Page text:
One December Afternoon


On a December day, 55 years ago, two of America’s emblematic figures met for a friendly afternoon together. She was Marilyn Monroe. He was Carl Sandburg, the poet and writer and three-time Pulitzer prize winner (twice for poetry, once for his biography of Abraham Lincoln). They happened to meet in the New York apartment of photographer Len Steckler, a friend of Sandburg’s. The result? Simply, an afternoon between friends, that just happened to be captured on film – some of the most beautiful, natural, relaxed photos of Marilyn Monroe ever taken, just nine months before her untimely death.

This collection of photos of Marilyn and Carl was named “The Visit”, and Steckler only made them public in 2010. There is one photograph that stands out for me, especially this time of year. It’s the one pictured above, of Marilyn, radiant, happy, holding Carl’s hands with great affection. In one shot, Len Steckler, who passed away earlier this year, captured all the warmth, candour, friendship spirit, and sparkle that December brings. It is such a beautiful visual story. I talked to Pierre Vudrag, the president and founder of Limited Runs, the company that manages these previously unreleased photographs by Len Steckler alongside part of his fashion photography, to find out the real story behind the lens.

What is the story behind “Marilyn Monroe: The Visit”? Who came up with the idea of Marilyn Monroe and Carl Sandburg meeting?

Marilyn and Carl Sandburg were very good friends and Marilyn would often visit with Carl when she was in NYC. Carl invited Marilyn to Len’s apartment (but failed to mention to Len that he had done so). According to Len, he and Carl were hanging out when the door bell rang. Probably knowing that Len would be surprised when he opened the door, Carl looked at Len and said “it’s the girl, please let her in”. Len recalled that “when I opened the door, not knowing who ‘the girl’ was, I almost fell to the floor, there was Marilyn Monroe… I was in awe!” Marilyn, who was three hours late, had an excuse. She had been at the hairdresser, trying to get her hair colour to match Carl’s pure white.

Steckler’s photographs depict a natural, relaxed, completely off-guard Marilyn Monroe, some of the most beautiful shots of the actress ever taken. Her power of attraction is there all right, because it is inescapable, but there is also an ease about her that seems to evoke the other side of Marilyn, too, the Marilyn Monroe who preferred casual evenings and devoted them to UCLA classes and reading. What was Len Steckler’s secret?

Len had many photographic styles that he would employ depending on what he needed at the particular moment. During the afternoon he spent with Marilyn and Carl, he didn’t want to interfere with the moment, because this wasn’t a publicity event, but rather good friends casually and privately enjoying each other’s company. Len felt privileged to be part of the moment and didn’t want to, so to speak, intrude. Len explained that he casually and inconspicuously picked up his camera and just aimed it at the two. At some point later in the afternoon Marilyn and Carl did pose for Len, but, again, very casually, no different as friends pose for photographs.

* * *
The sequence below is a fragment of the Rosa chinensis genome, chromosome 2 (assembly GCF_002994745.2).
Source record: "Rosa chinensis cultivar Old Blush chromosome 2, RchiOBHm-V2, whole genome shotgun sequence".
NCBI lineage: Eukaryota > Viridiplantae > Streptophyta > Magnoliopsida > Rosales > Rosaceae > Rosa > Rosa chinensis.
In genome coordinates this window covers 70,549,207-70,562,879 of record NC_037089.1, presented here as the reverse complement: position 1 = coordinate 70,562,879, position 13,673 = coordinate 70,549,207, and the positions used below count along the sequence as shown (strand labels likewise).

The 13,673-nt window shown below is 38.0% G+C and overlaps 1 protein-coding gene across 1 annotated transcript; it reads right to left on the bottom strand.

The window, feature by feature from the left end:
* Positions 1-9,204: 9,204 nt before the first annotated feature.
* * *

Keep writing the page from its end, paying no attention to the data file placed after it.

The photos were released after 45 years, after having been kept in Steckler’s private archive. Why so late? What prompted him to do it?

Len, like most professional photographers, was constantly working, from fashion to commercial shoots and amassed a larger catalog of photographs, a collection which Limited Runs has been going through and organizing. The photos taken the afternoon he spent with Marilyn Monroe and Carl Sandburg were taken for himself and weren’t taken with the idea that they were to be published. So, as time went by, the photos remained in Len’s growing catalog and archive. It wasn’t until sometime in 2009 when Len’s son, while going through the vast archive, discovered the photos. Len’s family was unaware of the event and were surprised to find the photos. The following year Len made some of the photos available as fine art prints. Limited Runs recently released some additional photos that had not been released in 2010.

How did Len Steckler describe that December afternoon photographing Marilyn? What was it like?

I will quote from our press release as Len described the event: “It was a remarkable meeting of two genuine American icons that I admired very much. One, a three-time Pulitzer Prize winning author and poet, Carl Sandburg, and the other later named “the sexiest woman of the 20th Century” by Playboy magazine and worldwide film star Marilyn Monroe. Carl Sandburg, who was 83 at the time, and Marilyn Monroe, who was 35, were so in tune with each other that there was no generation gap but sincere admiration and respect between the two. That afternoon, as the hours passed (and the alcohol flowed), the bonds of this unique friendship were continued to solidified, a bond that would last until Marilyn’s untimely death about 9 months later, on August 5, 1962.
Marilyn Monroe Carl Sandburg-The Visit by Len Steckler 
photos: Len Steckler, 1961, New York, published with the permission of Limited Runs

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